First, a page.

From an article in the April 26, 1943 edition of Time:
“One of the biggest song publishers is the U.S. today is the Music Section of the U.S. Army’s Special Service Division. Its monthly output runs to 1 million copies. Every month, in its Manhattan office, it culls and reprints a selection of popular tunes. Within a few weeks every U.S. Army company from North Africa to Guadalcanal is supplied with a new batch of Sheet music. A committee of top-flight U.S. entertainers (Fred Waring, Rudy Vallee, Bing Crosby, Kate Smith, DinahShore, Kay Kyser, Paul Whiteman, etc.) gladly act as song judges.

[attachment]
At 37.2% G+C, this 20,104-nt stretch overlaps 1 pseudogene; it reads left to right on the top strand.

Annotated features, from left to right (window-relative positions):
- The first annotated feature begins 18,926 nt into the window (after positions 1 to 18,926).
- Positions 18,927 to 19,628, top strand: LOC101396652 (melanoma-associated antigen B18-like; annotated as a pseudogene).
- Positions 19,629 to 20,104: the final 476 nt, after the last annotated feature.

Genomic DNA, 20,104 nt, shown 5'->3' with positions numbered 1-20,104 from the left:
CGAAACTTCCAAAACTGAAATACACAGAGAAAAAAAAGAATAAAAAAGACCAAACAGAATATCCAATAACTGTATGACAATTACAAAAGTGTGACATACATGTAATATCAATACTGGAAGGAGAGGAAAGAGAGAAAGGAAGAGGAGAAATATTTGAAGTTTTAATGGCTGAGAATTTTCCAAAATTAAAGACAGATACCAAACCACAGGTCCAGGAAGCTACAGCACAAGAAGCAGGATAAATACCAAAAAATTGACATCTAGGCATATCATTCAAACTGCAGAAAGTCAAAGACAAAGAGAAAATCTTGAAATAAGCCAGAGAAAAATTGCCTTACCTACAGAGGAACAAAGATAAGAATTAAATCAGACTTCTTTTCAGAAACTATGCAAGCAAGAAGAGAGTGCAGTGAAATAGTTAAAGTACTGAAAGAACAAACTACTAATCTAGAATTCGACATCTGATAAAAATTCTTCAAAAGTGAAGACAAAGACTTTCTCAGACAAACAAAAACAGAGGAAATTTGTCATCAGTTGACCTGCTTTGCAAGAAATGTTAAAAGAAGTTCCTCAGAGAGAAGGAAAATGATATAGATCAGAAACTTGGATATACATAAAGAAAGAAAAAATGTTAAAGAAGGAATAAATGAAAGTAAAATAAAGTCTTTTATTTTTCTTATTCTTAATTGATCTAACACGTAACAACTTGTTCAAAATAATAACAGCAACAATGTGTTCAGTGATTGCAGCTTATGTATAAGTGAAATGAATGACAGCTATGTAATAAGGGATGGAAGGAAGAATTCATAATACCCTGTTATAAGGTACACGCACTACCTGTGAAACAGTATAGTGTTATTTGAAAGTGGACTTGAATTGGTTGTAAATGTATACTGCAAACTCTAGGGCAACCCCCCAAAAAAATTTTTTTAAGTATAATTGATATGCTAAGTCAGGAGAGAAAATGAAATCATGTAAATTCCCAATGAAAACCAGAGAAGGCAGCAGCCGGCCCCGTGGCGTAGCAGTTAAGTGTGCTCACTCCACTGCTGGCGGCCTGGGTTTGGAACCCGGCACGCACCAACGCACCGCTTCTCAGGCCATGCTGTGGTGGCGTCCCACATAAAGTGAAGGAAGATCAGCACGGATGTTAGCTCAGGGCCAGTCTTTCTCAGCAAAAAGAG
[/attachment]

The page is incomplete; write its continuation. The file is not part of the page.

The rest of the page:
This venture, known as the U.S. Army Hit Kit, was started several months ago by Major Howard Bronson and Captain Harry Salter, a onetime radio musical director. The Special Services Division thought U.S. doughboys ought to have something up-to-date to sing, to provide a substitute for Army bands which are often left far behind the front. The Army has since found the Hit Kit useful in another way. U.S. forces rolling over occupied territory in tanks and jeeps make a friendly impression on native populations by bellowing such tunes as Roll out the Barrel. Which is neither a U.S. nor British tune, but Czechoslovakian.”